Posted by:
Susan Johnston

Susan Johnston

December 22, 2014


Taking Constructive Criticism

Nobody likes constructive criticism. It doesn’t matter if it’s during your performance review or after a big presentation—hearing that you’re less than stellar stings. Big time. Your first impulse may be to raid that chocolate stash buried in your desk or call your best friend to tell her your boss is on a major power trip. But constructive criticism can also be used positively. Here are some things to keep in mind the next time your boss says, “I’d really like you to work on…”

Don’t get defensive. Instead of blurting out “I never talk back to my superiors!” ask your boss to give you an example of your supposed bad behavior. This’ll show them that you may not have realized you were doing something wrong but you’re willing discuss it.

Be proactive. If you’re lacking a specific skill, then sign up for a class to get up to speed (maybe your company will even foot the bill). If your boss is concerned about how you dress, enlist the help of a trusted friend or a personal stylist. If you’re consistently missing deadlines, set up reminders in Outlook. Let others know that you’re working toward becoming an even better employee.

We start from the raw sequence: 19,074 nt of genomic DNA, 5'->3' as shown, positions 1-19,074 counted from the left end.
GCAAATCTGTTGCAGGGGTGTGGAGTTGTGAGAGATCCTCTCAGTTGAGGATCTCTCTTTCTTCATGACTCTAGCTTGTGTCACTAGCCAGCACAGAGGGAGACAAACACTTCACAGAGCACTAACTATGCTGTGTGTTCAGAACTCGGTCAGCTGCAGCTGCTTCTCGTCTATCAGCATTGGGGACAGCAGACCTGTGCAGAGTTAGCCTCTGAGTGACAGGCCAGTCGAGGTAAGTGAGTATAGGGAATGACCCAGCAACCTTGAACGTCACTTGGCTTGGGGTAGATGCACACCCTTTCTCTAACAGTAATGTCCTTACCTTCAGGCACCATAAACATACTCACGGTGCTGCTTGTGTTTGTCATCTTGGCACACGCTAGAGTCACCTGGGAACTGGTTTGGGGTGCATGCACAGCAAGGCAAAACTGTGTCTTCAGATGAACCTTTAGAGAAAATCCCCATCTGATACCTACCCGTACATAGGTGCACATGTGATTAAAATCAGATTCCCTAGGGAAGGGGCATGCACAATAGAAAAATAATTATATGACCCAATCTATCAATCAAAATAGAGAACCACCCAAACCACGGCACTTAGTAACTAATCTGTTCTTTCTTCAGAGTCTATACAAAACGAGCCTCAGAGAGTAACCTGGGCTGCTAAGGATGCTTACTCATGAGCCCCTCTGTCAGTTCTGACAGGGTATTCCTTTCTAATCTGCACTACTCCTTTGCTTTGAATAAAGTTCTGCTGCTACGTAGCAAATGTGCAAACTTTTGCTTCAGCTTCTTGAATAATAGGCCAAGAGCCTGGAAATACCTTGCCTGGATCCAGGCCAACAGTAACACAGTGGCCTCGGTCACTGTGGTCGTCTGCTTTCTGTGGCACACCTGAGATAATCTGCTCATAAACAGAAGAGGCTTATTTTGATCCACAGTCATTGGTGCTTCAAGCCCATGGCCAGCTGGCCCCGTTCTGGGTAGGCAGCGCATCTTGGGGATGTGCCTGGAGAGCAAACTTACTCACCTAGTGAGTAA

Consider the source. It’s your boss’ job to help you grow professionally, but if Ms. Perfect in the next cubicle suggests that you dress more conservatively, you’re not obligated to take her advice. She may be worried that you’re competing for a promotion and wants to psych you out, or maybe she gets a kick out of playing Fashion Police. Thank her for the tip, decide whether it has any validity, and move on. If you’re worried that she might be right, you can always ask someone else for a second opinion.

Embrace feedback. It’s way better to make a correction early on in your career than to discover years later that your memos weren’t formatted properly or that everyone could overhear your personal phone conversations. Check in with your boss before your annual review to see if there are areas that need improvement. You can also talk to a trusted colleague to see if she’s noticed any areas that should be adjusted. That way you aren’t in for any nasty surprises when it’s time to negotiate a raise. And remember: Few people are masters at everything. Some are better at organization and others are more creative or mathematical types. Maybe constructive criticism will help you discover where your strengths lie.